IN PLAIN SIGHT: Investigator lifts curtain on child sex trafficking on the First Coast
Author: Julia Jenae , Tyler White
Published: 8:55 PM EDT October 30, 2017
Updated: 11:21 PM EDT October 30, 2017

JACKSONVILLE, Fla. – In various hotels sprinkled across the First Coast, there’s a supply and demand for the illicit—drugs, women, even little girls.

A veteran private investigator took First Coast News on a ride-along to the places she patrols most often when looking for exploited or missing persons.

FCN is choosing not to release the identity of the investigator to protect the work that she does.

Many of the cases she works involve the sex trafficking of minors.

While working the case of an 11-year-old girl reported missing in Jacksonville by guardians, the investigator takes FCN on a survey of hotels along Philips Highway. She’s paying attention to parking lots with rental cars and extended stay locations.

These indicators can point to places where numerous traffickers hide out in the hotels, she said.

“I would say right now in each of these hotel rooms I’m going to, one probably has 10 girls that are being trafficked right now,” the investigator said.


IN PLAIN SIGHT: Investigator lifts curtain on child sex trafficking on the First Coast

Chapter 1

Where is it happening?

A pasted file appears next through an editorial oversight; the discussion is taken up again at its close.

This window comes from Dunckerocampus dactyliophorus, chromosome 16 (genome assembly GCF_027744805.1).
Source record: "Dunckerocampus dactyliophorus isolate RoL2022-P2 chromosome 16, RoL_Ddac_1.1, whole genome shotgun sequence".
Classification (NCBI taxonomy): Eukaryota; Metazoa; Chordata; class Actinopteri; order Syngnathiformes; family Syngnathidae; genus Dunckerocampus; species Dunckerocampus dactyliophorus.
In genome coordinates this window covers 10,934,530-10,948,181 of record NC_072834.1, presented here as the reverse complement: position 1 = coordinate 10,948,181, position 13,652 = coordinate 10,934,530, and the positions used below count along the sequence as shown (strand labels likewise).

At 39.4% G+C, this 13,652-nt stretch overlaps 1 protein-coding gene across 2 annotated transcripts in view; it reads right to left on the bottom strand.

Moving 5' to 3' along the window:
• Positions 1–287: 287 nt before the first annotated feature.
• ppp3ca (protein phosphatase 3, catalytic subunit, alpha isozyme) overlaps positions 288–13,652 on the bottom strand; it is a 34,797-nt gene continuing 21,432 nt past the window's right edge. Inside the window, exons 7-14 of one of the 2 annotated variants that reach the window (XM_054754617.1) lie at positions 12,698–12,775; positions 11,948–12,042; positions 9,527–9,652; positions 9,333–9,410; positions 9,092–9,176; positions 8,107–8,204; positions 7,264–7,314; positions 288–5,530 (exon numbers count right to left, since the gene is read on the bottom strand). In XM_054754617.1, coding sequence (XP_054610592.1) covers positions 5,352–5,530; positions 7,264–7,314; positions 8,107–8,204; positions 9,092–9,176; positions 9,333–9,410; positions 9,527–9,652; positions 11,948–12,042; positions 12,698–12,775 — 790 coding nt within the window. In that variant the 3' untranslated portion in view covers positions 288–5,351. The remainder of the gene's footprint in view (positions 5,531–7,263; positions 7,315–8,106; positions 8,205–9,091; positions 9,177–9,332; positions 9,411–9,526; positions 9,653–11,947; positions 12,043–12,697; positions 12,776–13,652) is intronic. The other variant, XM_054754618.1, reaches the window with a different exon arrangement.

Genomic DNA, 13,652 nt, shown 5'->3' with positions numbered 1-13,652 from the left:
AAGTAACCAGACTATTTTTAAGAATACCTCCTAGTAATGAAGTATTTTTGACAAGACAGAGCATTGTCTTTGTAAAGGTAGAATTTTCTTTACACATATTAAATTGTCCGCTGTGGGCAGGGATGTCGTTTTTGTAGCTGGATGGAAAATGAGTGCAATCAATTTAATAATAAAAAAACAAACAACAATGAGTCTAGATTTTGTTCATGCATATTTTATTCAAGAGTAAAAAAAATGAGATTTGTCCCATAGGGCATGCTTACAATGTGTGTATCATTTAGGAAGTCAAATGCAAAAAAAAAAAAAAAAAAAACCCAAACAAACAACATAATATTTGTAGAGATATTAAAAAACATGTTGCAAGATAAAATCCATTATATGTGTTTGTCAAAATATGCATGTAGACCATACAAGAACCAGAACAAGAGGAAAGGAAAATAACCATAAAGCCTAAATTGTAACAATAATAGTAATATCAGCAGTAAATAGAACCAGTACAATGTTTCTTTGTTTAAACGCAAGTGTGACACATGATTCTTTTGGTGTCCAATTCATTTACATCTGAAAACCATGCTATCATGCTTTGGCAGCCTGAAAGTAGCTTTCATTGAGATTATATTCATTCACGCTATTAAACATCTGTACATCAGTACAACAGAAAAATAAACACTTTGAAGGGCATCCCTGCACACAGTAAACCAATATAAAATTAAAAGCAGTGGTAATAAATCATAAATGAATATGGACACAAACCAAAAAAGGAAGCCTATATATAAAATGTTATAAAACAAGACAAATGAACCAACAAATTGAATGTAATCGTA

The hotbed for the cases she works include the north end of Philips Highway, Baymeadows Road at Interstate 95, Arlington Expressway and lodging off of JT Butler Boulevard’s west end.

“A person who is being trafficked is not a person anymore to the trafficker, they are a commodity,” she said. “That person is now a person on a car lot to be sold, upgraded, and driven.”

She has been in this line of work for decades and says two or three times a month, she attempts to buy back people out of the lifestyle from the person controlling them.

“I put out a bounty saying I’ll pay to get the person back,” she said. “There may be drugs involved, but most people don’t go into prostitution because they want to.”

RELATED: Duval County ranks No. 5 for sex trafficking cases in Florida

Duval County currently ranks No. 5 as of June with 26 confirmed cases of child sex trafficking cases, according to state organization surveys. Other counties higher on the list include Broward County, Miami-Dade County and Orange County.

The National Human Trafficking Hotline ranks Jacksonville No. 48 on its national list of cities by the number of calls, with 320 calls made to the hotline about possible victims of sex trafficking in 2016.

Chapter 2

Supply and Demand

The missing 11-year old she’s searching for was allegedly purchased for a night by a 60-year-old man for $20.

This investigator says buyers, commonly called Johns, come through the parking lots of hotels with their car windows down, ready to make a purchase.

“They know what they are looking for, this is the thoroughfare,” she said. “BackPage.com has been a game changer. It’s taken it off the streets [and to the smartphone.]”

RELATED: Florida State Attorneys aiming at child sex trade epidemic through new human rights division

BackPage.com, where escort ads are commonly placed, can also be used by investigators for stings, tracking down exploited girls and arresting traffickers.